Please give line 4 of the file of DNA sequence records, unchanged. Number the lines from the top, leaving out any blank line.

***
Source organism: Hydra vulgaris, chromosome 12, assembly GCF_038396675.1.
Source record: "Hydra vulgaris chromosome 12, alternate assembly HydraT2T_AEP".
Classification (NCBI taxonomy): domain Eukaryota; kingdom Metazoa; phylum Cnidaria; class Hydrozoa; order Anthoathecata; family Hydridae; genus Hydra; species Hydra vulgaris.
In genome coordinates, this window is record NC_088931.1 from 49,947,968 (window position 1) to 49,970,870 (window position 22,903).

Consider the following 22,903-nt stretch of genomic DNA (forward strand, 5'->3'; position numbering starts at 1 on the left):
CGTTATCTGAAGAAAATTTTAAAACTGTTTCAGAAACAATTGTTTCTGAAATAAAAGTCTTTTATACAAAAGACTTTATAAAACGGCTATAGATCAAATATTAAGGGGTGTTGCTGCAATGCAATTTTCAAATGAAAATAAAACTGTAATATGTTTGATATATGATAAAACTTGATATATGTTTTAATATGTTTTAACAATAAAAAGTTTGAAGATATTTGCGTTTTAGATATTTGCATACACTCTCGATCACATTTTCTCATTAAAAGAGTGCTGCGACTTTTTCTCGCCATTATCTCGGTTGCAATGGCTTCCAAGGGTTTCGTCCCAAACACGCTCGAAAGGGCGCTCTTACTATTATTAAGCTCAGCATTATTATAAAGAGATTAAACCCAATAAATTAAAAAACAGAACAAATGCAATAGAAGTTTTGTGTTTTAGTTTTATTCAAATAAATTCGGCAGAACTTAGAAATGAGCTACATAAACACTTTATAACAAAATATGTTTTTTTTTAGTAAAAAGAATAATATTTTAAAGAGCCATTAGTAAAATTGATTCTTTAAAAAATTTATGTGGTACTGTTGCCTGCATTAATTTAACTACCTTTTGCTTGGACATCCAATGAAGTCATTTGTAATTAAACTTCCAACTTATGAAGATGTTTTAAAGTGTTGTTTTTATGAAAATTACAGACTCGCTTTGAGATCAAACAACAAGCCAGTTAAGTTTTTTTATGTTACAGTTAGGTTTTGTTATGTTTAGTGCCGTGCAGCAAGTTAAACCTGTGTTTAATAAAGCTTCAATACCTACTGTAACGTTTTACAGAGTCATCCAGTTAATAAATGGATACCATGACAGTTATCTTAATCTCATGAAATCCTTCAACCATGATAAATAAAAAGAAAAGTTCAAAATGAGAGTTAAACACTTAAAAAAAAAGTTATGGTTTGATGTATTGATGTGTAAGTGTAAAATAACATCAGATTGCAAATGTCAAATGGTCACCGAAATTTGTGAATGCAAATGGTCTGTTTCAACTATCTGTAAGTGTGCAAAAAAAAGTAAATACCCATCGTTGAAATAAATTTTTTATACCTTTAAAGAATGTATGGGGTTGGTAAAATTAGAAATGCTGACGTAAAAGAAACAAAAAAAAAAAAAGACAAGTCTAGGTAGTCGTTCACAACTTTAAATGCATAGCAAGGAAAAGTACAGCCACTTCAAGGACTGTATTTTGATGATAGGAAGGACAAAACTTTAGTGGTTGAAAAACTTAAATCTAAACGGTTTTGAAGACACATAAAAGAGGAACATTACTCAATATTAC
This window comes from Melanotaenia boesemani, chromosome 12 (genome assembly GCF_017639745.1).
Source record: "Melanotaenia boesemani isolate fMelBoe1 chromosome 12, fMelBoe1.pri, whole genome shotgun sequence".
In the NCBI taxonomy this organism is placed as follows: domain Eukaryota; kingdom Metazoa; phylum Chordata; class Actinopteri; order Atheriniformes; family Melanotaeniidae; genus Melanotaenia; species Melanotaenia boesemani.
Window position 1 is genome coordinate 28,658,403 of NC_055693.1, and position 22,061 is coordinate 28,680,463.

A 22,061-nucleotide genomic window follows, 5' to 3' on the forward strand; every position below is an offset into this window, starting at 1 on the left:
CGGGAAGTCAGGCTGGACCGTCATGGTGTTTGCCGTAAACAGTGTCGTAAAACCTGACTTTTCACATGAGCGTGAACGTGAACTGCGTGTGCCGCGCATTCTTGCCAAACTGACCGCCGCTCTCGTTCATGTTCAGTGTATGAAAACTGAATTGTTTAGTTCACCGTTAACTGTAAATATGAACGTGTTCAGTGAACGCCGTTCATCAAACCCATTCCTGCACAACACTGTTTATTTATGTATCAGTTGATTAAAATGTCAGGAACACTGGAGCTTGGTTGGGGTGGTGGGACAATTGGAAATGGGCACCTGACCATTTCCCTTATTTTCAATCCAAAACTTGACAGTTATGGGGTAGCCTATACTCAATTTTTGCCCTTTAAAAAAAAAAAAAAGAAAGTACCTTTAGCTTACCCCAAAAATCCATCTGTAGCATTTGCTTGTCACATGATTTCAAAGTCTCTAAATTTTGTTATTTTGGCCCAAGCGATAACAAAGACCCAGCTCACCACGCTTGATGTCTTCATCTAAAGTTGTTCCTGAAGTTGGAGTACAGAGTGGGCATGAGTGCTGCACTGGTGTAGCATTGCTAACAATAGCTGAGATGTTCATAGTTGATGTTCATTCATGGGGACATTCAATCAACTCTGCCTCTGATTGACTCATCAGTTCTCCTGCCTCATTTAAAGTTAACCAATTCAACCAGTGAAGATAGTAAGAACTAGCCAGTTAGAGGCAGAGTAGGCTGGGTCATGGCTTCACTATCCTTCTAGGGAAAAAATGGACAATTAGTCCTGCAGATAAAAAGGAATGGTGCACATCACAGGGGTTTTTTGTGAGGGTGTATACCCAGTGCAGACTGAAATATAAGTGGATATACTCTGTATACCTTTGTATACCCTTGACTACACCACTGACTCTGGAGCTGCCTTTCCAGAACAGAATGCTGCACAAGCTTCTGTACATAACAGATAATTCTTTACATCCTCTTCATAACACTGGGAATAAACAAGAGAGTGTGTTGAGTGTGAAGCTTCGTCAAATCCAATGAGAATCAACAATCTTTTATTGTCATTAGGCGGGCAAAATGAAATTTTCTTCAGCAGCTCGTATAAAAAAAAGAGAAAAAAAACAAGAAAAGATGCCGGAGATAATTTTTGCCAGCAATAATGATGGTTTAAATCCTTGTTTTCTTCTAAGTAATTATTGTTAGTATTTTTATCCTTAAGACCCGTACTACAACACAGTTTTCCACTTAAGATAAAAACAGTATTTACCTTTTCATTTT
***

In genome coordinates, this window is record NC_088931.1 from 49,947,968 (window position 1) to 49,970,870 (window position 22,903).